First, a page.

Stargate, a sci-fi military adventure franchise, emerged in the mid-1990s and has spawned several television series, films, and a variety of books, video games, and comic book. As the third major series, Stargate Universe, has recently begun to air its final episodes it is an opportune time to pursue critical dialogue and analyses of this franchise.
This collection seeks to explore the breadth of the Stargate media franchise, with a central lens upon the television series and films. We welcome articles that will appeal to both fans of the show and to scholars in the fields of film and television, gender and sexuality representations, popular culture, colonialism, and other critical aspects of social inquiry. We especially welcome pieces that contrast and compare the various television series (Stargate SG-1, Stargate: Atlantis, and Stargate Universe), films (Stargate, Stargate: The Ark of Truth, and Stargate: Continuum), and the cartoon series (Stargate: Infinity). We also welcome pieces that explore the ancillary materials (books, video games, and comic book). While pieces contrasting different aspects of this media franchise are particularly appreciated, papers that center upon a singular theme within a single media are also welcomed. Pieces that address a singular text or single film/television episode will be considered, but may garner less interest for the project.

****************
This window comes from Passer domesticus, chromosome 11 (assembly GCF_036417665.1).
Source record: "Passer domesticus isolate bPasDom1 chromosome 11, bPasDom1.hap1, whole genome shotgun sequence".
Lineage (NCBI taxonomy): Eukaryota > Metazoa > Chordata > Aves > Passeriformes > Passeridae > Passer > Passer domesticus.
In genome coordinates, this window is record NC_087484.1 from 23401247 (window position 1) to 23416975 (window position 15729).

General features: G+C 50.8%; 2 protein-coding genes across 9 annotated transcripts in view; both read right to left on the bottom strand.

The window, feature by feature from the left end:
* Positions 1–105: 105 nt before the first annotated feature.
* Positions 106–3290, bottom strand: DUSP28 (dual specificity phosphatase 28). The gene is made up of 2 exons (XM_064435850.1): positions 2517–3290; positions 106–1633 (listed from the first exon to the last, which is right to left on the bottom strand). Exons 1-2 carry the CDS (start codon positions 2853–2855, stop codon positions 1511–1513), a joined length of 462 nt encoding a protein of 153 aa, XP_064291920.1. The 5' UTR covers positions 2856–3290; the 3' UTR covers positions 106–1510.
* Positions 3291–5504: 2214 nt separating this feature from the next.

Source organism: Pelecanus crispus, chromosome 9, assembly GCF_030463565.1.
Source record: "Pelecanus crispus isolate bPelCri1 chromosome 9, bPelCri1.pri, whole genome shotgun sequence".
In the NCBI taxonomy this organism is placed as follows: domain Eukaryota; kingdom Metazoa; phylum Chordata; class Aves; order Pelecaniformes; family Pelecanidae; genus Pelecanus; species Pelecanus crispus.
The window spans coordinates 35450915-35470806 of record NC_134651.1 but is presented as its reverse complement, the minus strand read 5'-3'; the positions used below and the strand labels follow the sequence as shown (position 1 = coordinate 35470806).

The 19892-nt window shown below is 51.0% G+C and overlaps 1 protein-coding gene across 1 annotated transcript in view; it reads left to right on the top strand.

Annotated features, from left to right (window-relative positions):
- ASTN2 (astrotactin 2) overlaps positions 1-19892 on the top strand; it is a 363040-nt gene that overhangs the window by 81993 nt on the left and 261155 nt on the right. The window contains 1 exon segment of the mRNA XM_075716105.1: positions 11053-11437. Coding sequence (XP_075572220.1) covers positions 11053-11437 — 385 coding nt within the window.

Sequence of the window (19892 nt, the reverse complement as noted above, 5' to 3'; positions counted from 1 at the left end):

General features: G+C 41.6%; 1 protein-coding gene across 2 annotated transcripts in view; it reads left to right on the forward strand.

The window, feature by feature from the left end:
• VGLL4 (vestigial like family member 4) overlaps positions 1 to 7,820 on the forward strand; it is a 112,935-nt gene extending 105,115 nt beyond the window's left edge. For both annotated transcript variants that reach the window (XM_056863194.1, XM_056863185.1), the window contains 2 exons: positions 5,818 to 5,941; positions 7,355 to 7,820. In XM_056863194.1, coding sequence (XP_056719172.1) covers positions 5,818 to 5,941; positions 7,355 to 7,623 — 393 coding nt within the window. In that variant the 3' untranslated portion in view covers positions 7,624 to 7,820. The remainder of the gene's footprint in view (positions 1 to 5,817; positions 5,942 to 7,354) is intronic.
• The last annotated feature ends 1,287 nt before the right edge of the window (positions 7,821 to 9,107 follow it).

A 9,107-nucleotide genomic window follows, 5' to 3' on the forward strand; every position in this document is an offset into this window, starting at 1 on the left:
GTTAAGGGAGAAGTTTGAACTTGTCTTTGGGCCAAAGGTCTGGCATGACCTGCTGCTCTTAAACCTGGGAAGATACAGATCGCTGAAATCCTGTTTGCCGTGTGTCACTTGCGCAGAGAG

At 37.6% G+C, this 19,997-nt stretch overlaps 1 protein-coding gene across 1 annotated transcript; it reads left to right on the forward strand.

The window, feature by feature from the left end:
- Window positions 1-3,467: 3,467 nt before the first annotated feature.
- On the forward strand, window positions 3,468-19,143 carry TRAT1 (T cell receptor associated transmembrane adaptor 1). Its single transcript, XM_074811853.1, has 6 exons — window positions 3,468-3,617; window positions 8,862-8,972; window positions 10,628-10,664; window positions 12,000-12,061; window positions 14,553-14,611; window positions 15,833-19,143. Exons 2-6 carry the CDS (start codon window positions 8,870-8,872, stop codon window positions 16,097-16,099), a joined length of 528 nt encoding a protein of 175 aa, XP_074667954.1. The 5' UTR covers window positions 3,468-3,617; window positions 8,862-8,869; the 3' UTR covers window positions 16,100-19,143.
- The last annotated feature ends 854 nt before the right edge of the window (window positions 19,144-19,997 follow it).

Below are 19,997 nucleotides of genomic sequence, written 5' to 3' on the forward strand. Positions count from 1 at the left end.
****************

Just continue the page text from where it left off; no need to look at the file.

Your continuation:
Topics may include, but are not limited to:
* the visual imagery/visual effects of the series
* the extra-terrestrial/cross-cultural personifications
* allusions to colonialism
* military portrayal and conflict
* religious symbolism (for example, the Goa’uld “gods,” the Ori)
* human history, mythology and “reality” (for example, Merlin)
* queering of embodiment (shared body: human & Goa’uld/Tok’ra)
* space, distance, and time
* gender and sexuality; relationships and intimacy
* genre transformation (how Stargate transformed sci-fi)
* production value/cinematography
* nature/significance of death (for example, ascention of the Ancients)
Please submit a 300-400 word proposal, including a short (100 word max) biography, via email in a Word document. Proposals should clearly outline the line of argument and brief idea of supporting examples, as well as the significance or relevance of scholarship/originality. Any necessary copyrights for articles/images must be secured in advance by author. The ability to publish images will be negotiated once a press is acquired.
Deadline for submissions is June 15, 2011. Please send submissions and questions to Daniel Farr at email@example.com or firstname.lastname@example.org .
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